Well, at least there's Pennie Embry of Eufaula, president of the Save Our Water group, and Amy Ford of Durant, a member of the State Board of Education. But the task force hardly could claim to represent a broad range of stakeholders -- where are the bed-and-breakfast owners, fishing guides or others from the tourism/recreation industry upon which much of the southeastern Oklahoma economy depends?
Task force apologists, of course, will assert that the Choctaws and Chickasaws are the de facto representatives of southeastern Oklahoma -- the region both tribes have called home since the 19th century.
But just because the tribal headquarters are located in the heart of Little Dixie doesn't mean the tribes' interests reflect the region's broader interests.
Realistically, tribal leadership is about the interests of the tribe, first and always. And in fact, that's as it should be.
It is true that what is good for southeastern Oklahoma almost assuredly would be good for the tribes. But it also is true that the tribes in the past were more than willing to join in plans that would yield a huge financial windfall through sale of Oklahoma water to Texas. There is no reason to think the tribes won't be willing to cut a similar deal again. Not everyone in southeastern Oklahoma thinks transferring water to North Texas is such a good idea.
And what of the Oklahoma City power-players? They have focused their efforts on seizing control of Sardis Lake. There are only two plausible reasons: One, they intend to rely on the reservoir to ensure the capital's growth potential. And two, they probably figure they can sell some water to North Texas, generating a financial bonanza for Oklahoma City that will benefit the rich powers-that-be that dominate the city's politics.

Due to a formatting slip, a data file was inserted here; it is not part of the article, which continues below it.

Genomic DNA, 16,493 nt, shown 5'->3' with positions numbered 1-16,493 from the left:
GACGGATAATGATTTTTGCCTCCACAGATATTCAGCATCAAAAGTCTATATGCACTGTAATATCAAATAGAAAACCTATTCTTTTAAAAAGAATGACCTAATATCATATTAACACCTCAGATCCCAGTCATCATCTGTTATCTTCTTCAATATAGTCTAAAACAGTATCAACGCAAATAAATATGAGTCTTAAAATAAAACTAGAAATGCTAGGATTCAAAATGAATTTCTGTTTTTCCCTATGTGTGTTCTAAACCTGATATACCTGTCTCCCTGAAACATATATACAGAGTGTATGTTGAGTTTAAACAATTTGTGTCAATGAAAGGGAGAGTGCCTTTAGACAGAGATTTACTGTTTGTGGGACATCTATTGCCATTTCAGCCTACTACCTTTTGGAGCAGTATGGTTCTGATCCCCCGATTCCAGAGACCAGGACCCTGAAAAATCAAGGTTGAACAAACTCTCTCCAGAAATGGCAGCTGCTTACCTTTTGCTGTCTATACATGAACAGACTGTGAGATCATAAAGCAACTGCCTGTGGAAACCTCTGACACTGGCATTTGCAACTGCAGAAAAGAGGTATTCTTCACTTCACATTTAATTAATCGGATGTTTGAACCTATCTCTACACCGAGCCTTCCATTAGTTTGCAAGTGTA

So let's consider the math: At best only two of the task force's 19 members could be said to represent the great unwashed in southeastern Oklahoma -- those whose hope for a brighter economic future depends on wise stewardship of the region's abundant, clean waters.
The overwhelming majority are like the proverbial aristocrats gathered around the castle's dining table, deciding who will command the most lucre -- all negotiated without one whit's care about the proletariat.
Let them eat cake, indeed.
Here is what we know and don't know so far about what is arguably the most important issue facing Oklahoma today:
We know Texas wants Oklahoma water. We don't know with certainty whether we can meet our own needs for the next 50 years, much less sell any to Texas.
We know the Choctaws and Chickasaws sued in federal court to thwart plans to siphon away Sardis Lake water to Oklahoma City. We don't know how the fight will end up -- will the tribes be able to successfully assert their 19th century treaty rights or will the case ultimately end up before a corporatist-dominated U.S. Supreme Court?
We know that the 19-member water task force is a stacked deck. What we don't know is whether the federal court-appointed mediator, Francis E. McGovern, will demand more seats at the negotiating table.
For Oklahoma's future, it is critical that he seriously consider just such a possibility.